The IVF and fertility treatment process can differ dramatically between patients. That’s because there are a wide-variety of underlying fertility conditions and each doctor has a unique philosophy on how aggressive to get, which drug protocols to use, when to incorporate add-ons like ICSI and PGS, not to mention the varying quality of their laboratory. Most fertility patients will leave their first doctor, and 70% of IVF cycles fail, so clearly there is room for improvement.
Today IVF helps 1% of US couples conceive and in Europe and Japan those numbers are close to 5%. While IVF has been a game-changer for many hopeful parents, it is a complex and costly process for most patients. Here we explore IVF's benefits and shortcomings and how patients should consider choosing a doctor.
Preimplantation Genetic Screening, in theory, helps your doctor select the best embryo to transfer by determining which embryos have the correct number of chromosomes. PGS has supporters and detractors, but its rate of use is speeding ahead. We cover the benefits and risks of PGS, as well as complex subjects like mosaicism.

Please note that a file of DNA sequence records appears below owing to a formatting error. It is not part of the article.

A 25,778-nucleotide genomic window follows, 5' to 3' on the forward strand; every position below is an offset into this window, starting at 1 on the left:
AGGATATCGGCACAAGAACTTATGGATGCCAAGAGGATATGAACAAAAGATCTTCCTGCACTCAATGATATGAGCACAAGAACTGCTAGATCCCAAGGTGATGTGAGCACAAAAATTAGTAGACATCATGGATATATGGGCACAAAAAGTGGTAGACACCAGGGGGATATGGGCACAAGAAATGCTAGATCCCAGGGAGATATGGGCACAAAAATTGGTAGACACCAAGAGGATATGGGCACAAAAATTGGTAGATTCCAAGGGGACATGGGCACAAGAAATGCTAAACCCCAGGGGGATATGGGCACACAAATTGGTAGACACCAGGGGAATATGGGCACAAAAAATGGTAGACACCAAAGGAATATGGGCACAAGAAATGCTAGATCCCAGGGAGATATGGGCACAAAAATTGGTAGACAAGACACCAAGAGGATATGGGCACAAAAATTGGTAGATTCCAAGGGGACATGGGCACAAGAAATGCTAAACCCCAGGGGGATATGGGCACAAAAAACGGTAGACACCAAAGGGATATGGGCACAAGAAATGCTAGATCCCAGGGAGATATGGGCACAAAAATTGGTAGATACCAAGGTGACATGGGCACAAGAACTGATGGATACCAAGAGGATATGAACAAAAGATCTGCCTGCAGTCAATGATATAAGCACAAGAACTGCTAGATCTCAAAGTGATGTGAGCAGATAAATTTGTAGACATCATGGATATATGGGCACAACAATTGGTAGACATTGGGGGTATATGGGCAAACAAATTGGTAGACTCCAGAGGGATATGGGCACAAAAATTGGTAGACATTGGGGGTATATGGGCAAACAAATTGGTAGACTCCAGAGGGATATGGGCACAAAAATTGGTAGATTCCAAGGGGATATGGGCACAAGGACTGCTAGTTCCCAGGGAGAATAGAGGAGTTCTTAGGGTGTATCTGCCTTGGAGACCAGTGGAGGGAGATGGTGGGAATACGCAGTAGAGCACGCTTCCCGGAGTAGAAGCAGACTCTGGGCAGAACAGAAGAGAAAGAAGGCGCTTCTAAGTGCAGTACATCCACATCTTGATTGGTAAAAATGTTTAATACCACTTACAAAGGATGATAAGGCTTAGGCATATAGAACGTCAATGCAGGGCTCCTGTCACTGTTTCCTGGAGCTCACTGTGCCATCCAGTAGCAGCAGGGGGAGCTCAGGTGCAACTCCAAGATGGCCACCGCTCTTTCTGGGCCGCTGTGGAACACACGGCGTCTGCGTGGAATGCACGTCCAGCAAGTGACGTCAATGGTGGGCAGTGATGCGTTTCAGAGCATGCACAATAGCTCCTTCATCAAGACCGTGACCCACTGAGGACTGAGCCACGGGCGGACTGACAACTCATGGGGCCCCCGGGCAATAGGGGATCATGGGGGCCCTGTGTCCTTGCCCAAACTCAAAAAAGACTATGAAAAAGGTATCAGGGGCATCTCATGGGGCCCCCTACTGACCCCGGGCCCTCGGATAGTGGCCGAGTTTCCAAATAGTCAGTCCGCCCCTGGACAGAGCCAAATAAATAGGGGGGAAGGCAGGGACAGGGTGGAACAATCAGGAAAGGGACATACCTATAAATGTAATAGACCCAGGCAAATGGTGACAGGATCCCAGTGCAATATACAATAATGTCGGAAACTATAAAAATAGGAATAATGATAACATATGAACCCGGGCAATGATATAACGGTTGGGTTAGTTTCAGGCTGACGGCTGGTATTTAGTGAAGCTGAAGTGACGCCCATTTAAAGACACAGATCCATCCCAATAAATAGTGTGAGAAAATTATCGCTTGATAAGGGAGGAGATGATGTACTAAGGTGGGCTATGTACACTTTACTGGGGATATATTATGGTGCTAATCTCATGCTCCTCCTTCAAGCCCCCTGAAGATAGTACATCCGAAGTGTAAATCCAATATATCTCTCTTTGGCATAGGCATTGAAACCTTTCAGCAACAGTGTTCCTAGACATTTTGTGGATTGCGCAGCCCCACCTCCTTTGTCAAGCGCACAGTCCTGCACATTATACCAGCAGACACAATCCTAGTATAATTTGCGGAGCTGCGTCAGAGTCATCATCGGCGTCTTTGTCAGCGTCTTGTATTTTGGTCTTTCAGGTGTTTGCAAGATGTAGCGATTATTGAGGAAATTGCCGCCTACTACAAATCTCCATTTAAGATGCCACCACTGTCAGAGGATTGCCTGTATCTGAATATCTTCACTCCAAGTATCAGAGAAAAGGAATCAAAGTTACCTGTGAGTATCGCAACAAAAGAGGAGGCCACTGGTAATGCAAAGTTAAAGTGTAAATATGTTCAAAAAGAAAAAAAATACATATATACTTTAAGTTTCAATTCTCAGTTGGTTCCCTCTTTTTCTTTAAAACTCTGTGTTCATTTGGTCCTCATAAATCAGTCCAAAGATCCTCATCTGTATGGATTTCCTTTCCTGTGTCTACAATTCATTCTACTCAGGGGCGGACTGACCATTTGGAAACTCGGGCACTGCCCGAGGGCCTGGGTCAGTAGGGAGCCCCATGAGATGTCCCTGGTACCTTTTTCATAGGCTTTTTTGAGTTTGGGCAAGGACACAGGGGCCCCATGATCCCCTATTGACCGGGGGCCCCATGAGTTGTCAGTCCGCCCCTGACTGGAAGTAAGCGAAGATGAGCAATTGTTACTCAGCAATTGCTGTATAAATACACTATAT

Intracytoplasmic Sperm Injection is now used in 80% of IVF cases, though its intended use was originally for male factor patients. We examine where ICSI is most effective, how it may be overused, the perceived risks, and the costs broken out by region.
Experts agree that a high quality laboratory can improve your chances of success by two fold. Naturally, clinics will tell you their laboratory is superb. Here we run-down the issues that help patients make the distinction between a world-class, mediocre, or poorly-run laboratory.
Multiple-embryo transfer presents meaningful risk to the mother and offspring and for many patients it also offers a quicker path to a live birth. In America, we have a strong bias for multiple-embryo transfer unlike our our peers in Japan, Sweden and Australia. Here we distill the data and issues to better prepare you for a crucial decision.